The nature of cladistics [was: Whooper; Canadian geese split; paraphyly]

Curtis Clark jcclark-lists at EARTHLINK.NET
Fri Nov 19 07:56:30 CST 2004

on 2004-11-19 07:10 Ken Kinman wrote:
> Dear All, This is the real heart of the matter.  We DO NOT invent
> paraphyletic higher taxa either.  They are just so difficult (often
> impossible) to document, due to the overwhelmingly lack of fossil
> specimens, that it is ususally just more realistic to employ
> cladistic simplification (a useful Hennigian convention, at least
> when it's not carried to excess).

Honestly, I don't have a clue what you are talking about--the situation
to me seems exactly opposite. It's easy to maintain a paraphyletic
Reptilia when the closest known relatives of birds are crocodilians, but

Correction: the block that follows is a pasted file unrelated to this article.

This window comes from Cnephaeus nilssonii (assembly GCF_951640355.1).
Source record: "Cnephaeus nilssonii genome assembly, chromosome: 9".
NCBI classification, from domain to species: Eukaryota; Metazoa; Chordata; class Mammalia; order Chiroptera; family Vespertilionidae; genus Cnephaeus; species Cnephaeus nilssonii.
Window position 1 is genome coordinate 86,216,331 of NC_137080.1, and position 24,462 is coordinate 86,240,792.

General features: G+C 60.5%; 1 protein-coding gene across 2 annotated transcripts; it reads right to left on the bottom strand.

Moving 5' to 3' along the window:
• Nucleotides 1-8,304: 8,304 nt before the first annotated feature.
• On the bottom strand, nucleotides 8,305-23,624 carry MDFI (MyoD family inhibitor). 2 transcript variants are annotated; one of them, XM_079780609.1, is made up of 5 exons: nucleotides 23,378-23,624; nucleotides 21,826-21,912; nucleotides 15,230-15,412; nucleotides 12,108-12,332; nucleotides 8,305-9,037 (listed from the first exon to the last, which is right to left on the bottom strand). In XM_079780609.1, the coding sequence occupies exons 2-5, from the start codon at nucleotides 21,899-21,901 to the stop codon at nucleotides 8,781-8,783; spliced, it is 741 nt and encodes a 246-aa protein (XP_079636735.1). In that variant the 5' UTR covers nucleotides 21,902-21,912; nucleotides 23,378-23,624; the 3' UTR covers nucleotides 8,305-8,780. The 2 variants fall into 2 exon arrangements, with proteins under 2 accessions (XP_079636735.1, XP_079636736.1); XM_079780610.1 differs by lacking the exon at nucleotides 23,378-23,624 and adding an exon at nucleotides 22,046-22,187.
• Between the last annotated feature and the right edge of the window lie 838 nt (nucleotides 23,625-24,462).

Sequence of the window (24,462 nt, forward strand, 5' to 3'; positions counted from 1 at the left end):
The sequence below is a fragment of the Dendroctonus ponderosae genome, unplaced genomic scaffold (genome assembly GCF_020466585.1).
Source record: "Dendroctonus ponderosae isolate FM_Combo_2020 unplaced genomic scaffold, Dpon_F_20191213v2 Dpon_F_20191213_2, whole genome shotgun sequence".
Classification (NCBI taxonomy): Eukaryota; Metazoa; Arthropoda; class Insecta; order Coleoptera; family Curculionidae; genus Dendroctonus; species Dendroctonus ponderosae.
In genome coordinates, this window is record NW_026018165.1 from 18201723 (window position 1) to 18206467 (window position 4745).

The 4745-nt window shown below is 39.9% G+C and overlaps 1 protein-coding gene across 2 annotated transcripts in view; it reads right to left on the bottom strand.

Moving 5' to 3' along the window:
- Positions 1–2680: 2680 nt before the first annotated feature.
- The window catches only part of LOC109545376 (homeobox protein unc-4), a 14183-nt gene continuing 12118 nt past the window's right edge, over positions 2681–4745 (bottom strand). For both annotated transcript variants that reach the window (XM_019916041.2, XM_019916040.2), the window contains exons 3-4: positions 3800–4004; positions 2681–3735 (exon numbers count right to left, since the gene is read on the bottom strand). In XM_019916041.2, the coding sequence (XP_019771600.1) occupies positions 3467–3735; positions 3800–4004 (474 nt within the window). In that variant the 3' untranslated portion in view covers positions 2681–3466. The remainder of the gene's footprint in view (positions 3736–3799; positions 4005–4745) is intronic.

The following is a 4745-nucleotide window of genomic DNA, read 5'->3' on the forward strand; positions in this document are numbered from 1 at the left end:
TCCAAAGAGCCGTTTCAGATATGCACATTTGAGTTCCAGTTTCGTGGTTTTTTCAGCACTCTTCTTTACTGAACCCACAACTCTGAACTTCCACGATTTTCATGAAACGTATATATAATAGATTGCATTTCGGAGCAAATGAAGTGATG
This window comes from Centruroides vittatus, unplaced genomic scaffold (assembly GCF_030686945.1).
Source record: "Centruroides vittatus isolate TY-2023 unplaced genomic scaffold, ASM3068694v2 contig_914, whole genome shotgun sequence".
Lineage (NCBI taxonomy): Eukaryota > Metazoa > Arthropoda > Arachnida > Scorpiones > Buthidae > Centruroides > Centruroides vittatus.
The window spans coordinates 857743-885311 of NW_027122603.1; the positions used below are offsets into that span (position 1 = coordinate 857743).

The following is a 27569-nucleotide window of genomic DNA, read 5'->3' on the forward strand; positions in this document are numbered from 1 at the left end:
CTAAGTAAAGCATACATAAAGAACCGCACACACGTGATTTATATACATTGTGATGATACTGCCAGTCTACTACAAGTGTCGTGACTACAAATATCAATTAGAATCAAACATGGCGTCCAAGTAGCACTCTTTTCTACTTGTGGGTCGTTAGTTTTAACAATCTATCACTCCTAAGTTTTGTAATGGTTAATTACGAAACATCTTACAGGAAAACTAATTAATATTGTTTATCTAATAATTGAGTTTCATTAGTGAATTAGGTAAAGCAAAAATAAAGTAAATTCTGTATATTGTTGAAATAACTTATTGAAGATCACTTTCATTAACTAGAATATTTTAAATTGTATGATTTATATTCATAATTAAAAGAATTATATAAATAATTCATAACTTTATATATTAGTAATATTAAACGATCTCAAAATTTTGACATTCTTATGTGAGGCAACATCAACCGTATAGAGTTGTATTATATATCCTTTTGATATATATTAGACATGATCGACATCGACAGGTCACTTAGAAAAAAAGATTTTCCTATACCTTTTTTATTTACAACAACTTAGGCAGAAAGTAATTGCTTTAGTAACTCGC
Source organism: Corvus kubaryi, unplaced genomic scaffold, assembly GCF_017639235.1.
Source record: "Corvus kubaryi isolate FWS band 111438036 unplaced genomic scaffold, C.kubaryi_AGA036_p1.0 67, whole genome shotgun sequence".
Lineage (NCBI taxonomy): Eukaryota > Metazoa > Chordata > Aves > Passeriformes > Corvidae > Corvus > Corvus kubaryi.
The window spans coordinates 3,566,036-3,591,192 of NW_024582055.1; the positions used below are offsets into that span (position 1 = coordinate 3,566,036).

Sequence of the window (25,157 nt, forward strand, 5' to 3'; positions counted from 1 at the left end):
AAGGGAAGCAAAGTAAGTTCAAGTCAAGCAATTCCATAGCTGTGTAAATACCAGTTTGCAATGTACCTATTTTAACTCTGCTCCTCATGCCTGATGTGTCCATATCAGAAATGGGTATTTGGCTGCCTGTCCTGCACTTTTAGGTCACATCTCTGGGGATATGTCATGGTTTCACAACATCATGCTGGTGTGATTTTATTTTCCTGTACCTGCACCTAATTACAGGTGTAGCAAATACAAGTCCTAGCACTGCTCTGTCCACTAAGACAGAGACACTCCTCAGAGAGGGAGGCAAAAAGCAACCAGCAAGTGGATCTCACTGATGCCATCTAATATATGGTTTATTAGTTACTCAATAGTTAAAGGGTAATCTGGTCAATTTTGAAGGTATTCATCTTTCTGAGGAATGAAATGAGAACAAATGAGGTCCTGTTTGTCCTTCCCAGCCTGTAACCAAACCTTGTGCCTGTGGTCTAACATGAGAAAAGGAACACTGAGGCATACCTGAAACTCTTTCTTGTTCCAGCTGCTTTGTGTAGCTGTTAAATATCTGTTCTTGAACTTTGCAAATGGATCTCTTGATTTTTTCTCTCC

with all the new fossil finds, we are facing a situation where some
would claim (if I understand one of your previous posts correctly) that
Velociraptor is a bird and Tyrannosaurus is a reptile. The value of
classifying the latter, but not the former, in a major group with
turtles and cynodonts totally escapes me. What differences can
Velociraptor (or even Corvus) possibly have from Tyrannosaurus that they
would be more important than both their similarities with Tyrannosaurus
and its differences from cynodonts?

Curtis Clark        
Web Coordinator, Cal Poly Pomona                 +1 909 979 6371
Professor, Biological Sciences                   +1 909 869 4062

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